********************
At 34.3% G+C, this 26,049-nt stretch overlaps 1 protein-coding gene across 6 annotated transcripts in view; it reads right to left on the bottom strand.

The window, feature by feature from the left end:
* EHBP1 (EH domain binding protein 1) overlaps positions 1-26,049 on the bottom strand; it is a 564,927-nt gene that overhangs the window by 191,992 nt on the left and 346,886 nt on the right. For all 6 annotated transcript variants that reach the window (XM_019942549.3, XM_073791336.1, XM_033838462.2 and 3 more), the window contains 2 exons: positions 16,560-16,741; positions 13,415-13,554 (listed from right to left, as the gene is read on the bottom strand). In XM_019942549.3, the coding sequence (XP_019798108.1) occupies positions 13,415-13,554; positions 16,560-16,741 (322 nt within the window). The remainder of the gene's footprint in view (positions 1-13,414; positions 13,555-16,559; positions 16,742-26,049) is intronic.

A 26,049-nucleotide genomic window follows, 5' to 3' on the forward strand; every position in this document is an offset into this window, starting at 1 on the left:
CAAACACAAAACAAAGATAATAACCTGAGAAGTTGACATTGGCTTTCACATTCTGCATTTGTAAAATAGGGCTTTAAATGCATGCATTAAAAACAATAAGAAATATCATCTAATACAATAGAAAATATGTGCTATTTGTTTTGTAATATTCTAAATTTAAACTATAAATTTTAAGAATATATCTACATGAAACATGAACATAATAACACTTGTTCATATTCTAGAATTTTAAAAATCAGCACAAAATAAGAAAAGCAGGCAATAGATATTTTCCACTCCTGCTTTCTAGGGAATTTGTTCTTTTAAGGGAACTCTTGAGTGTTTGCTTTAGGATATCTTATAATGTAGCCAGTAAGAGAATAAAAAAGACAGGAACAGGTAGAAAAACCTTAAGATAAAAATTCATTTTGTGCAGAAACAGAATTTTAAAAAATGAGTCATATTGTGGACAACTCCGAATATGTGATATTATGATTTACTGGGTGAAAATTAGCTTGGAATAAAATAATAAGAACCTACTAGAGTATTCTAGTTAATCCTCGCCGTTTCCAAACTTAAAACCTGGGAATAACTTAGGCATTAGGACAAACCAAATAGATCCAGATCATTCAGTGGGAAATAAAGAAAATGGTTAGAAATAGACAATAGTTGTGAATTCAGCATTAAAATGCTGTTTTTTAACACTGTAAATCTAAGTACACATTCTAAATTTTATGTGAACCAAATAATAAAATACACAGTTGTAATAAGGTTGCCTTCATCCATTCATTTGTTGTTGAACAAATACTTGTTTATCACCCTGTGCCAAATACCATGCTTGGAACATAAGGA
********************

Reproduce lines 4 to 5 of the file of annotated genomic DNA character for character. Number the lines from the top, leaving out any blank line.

A 26,049-nucleotide genomic window follows, 5' to 3' on the forward strand; every position in this document is an offset into this window, starting at 1 on the left:
CAAACACAAAACAAAGATAATAACCTGAGAAGTTGACATTGGCTTTCACATTCTGCATTTGTAAAATAGGGCTTTAAATGCATGCATTAAAAACAATAAGAAATATCATCTAATACAATAGAAAATATGTGCTATTTGTTTTGTAATATTCTAAATTTAAACTATAAATTTTAAGAATATATCTACATGAAACATGAACATAATAACACTTGTTCATATTCTAGAATTTTAAAAATCAGCACAAAATAAGAAAAGCAGGCAATAGATATTTTCCACTCCTGCTTTCTAGGGAATTTGTTCTTTTAAGGGAACTCTTGAGTGTTTGCTTTAGGATATCTTATAATGTAGCCAGTAAGAGAATAAAAAAGACAGGAACAGGTAGAAAAACCTTAAGATAAAAATTCATTTTGTGCAGAAACAGAATTTTAAAAAATGAGTCATATTGTGGACAACTCCGAATATGTGATATTATGATTTACTGGGTGAAAATTAGCTTGGAATAAAATAATAAGAACCTACTAGAGTATTCTAGTTAATCCTCGCCGTTTCCAAACTTAAAACCTGGGAATAACTTAGGCATTAGGACAAACCAAATAGATCCAGATCATTCAGTGGGAAATAAAGAAAATGGTTAGAAATAGACAATAGTTGTGAATTCAGCATTAAAATGCTGTTTTTTAACACTGTAAATCTAAGTACACATTCTAAATTTTATGTGAACCAAATAATAAAATACACAGTTGTAATAAGGTTGCCTTCATCCATTCATTTGTTGTTGAACAAATACTTGTTTATCACCCTGTGCCAAATACCATGCTTGGAACATAAGGA